On Friday, the Scranton speech and the event with Biden were scrapped, but Clinton did speak at a historically African-American church in Philadelphia Friday evening, where she pledged to pursue criminal justice reform and called for unity. It's an appropriate setting, her allies say, to discuss the current tensions the nation faces. 

Trump canceled a Miami event, which doubled as a tryout opportunity for potential running mate Chris Christie, the New Jersey governor. 

The likely GOP nominee also released a statement that was notable because it decried both the violence in Dallas and the killings of Sterling and Castile.

It called the Dallas shootings a “coordinated, premeditated assault on the men and women who keep us safe.” And he said the “senseless, tragic deaths” of Sterling and Castile “reminds us how much more needs to be done.”

At the same time, an error in Trump’s statement suggested it was done hurriedly. He referred to the two slain black men as motorists, though only one was in a car at the time of the shooting.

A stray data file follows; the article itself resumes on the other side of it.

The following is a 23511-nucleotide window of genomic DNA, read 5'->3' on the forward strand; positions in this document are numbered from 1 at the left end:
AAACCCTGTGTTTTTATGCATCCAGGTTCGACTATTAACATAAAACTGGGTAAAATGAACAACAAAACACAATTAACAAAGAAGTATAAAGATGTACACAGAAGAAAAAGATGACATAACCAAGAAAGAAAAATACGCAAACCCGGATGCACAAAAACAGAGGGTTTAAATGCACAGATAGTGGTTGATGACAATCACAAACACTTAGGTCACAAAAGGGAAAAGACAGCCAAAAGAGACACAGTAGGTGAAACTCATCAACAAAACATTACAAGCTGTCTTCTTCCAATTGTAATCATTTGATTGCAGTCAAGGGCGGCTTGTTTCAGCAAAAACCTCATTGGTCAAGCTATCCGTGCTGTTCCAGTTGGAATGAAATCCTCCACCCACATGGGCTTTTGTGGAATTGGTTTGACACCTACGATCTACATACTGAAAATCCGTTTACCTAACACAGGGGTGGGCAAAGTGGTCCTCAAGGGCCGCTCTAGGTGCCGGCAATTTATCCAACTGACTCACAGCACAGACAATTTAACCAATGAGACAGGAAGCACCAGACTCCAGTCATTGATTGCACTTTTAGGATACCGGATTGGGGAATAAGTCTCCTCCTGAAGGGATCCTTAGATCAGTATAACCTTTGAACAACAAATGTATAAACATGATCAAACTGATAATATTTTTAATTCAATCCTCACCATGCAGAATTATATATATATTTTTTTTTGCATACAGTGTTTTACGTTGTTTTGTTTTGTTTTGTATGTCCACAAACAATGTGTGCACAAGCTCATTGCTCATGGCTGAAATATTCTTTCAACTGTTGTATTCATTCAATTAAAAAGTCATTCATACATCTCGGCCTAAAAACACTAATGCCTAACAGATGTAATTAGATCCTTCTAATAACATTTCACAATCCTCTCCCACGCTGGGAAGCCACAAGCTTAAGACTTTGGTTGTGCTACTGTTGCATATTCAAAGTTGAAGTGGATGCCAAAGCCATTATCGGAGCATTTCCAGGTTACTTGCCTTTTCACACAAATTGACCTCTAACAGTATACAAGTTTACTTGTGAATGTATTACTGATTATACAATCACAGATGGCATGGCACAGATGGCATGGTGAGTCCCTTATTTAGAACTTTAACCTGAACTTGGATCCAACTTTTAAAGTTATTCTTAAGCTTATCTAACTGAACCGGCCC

Trump’s tone came as a surprise to many, given that he blamed last month’s Orlando nightclub shooting on President Obama and called for his resignation. It was a damaging political misstep for the GOP standard bearer; polls showed a majority of Americans disapproved of his response to the Orlando attack. 

This time he followed the traditional political playbook, so much so that his rhetoric about this week’s violence mirrored Obama’s and Clinton’s. 

It suggested both campaigns will suspend their political attacks as the nation mourns the fallen police officers.